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Title: Elucidating the mechanisms of synergy between p53 agonists and histone deacetylase inhibitors in wild-type p53 colorectal cancer
Author: McIntyre, Alexander
Awarding Body: Queen's University Belfast
Current Institution: Queen's University Belfast
Date of Award: 2017
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The tumour-suppressive functions of the p53 transcription factor are compromised in 50% of colorectal cancers (CRCs) via mutation. In colorectal tumours harbouring wild-type p53, its function is circumvented through a variety of other mechanisms including over-expression of negative regulators MDM2 and Wip1. Recent successes have been made in the design of small-molecule inhibitors of the p53-MDM2 interaction such as Nutlins, which inhibit WTp53 ubiquitination. WTp53 protein stabilisation promotes cell cycle arrest but is however insufficient to induce cell death, suggesting the existence of tumour adaptations which prevent full activation of the pro-apoptotic functions of the p53 protein. Recent data demonstrated that apoptosis may be enhanced as a result of combining Histone Deacetylase inhibitors (HDACi) with DNA-damaging agents. It was hypothesised that such phenotypes are a result of full WTp53 reactivation. We reveal that HDAC inhibition synergistically induces apoptosis when combined with direct/indirect p53 agonists. Subsequently, cell death resulting from combination of p53 agonists with HDACi was found to be dependent on both the DNA-binding activities and acetylation of the p53 protein. Genome-wide analyses also revealed that addition of Class I HDACi Entinostat enhanced the number of transcripts significantly up/downregulated by p53 stabilisation. Surprisingly, few pro-apoptotic genes were synergistically induced by this co-treatment. In contrast, addition of Entinostat was found to attenuate transcription of several anti-apoptotic proteins by p53, notably the caspase-inhibitory protein FLIPL. Preventing FLIPL up-regulation with siRNA resulted in a synergistic increase in apoptosis, while the cooperation between p53 agonists and Entinostat was abrogated in cells over-expressing FLIP transgenes. These results uncover an ‘induced addiction’, whereby WTp53 upregulates FLIPL to increase the apoptotic signalling threshold in the presence of p53-primed cell death effectors. In summary, this work identifies a critical resistance mechanism acquired by colorectal tumours to inhibit apoptosis and promote alternative pro-survival functions of WTp53.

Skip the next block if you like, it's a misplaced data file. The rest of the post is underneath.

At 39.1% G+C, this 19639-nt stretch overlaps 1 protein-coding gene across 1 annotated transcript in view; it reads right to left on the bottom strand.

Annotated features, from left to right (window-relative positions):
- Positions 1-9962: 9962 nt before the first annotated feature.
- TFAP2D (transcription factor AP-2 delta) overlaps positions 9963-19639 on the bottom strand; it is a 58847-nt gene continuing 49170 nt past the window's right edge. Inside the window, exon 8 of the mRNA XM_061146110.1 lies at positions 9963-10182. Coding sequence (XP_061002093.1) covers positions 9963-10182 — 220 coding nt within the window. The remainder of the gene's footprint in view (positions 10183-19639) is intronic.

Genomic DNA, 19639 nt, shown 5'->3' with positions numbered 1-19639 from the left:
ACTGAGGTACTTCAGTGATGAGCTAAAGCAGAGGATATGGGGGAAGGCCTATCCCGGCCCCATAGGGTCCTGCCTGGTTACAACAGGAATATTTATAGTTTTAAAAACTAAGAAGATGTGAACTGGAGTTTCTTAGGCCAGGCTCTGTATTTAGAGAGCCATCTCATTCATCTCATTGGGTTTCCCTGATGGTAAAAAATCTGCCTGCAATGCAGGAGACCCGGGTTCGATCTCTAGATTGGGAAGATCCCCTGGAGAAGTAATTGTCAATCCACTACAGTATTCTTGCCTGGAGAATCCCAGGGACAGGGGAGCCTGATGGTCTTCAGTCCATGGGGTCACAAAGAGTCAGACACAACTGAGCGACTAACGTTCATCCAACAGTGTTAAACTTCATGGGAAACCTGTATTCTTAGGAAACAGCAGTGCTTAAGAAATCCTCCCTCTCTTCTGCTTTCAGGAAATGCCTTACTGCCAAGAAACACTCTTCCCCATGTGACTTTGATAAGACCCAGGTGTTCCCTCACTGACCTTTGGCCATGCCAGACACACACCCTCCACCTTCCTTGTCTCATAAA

Supervisor: Not available Sponsor: Not available
Qualification Name: Thesis (Ph.D.) Qualification Level: Doctoral
EThOS ID:  DOI: Not available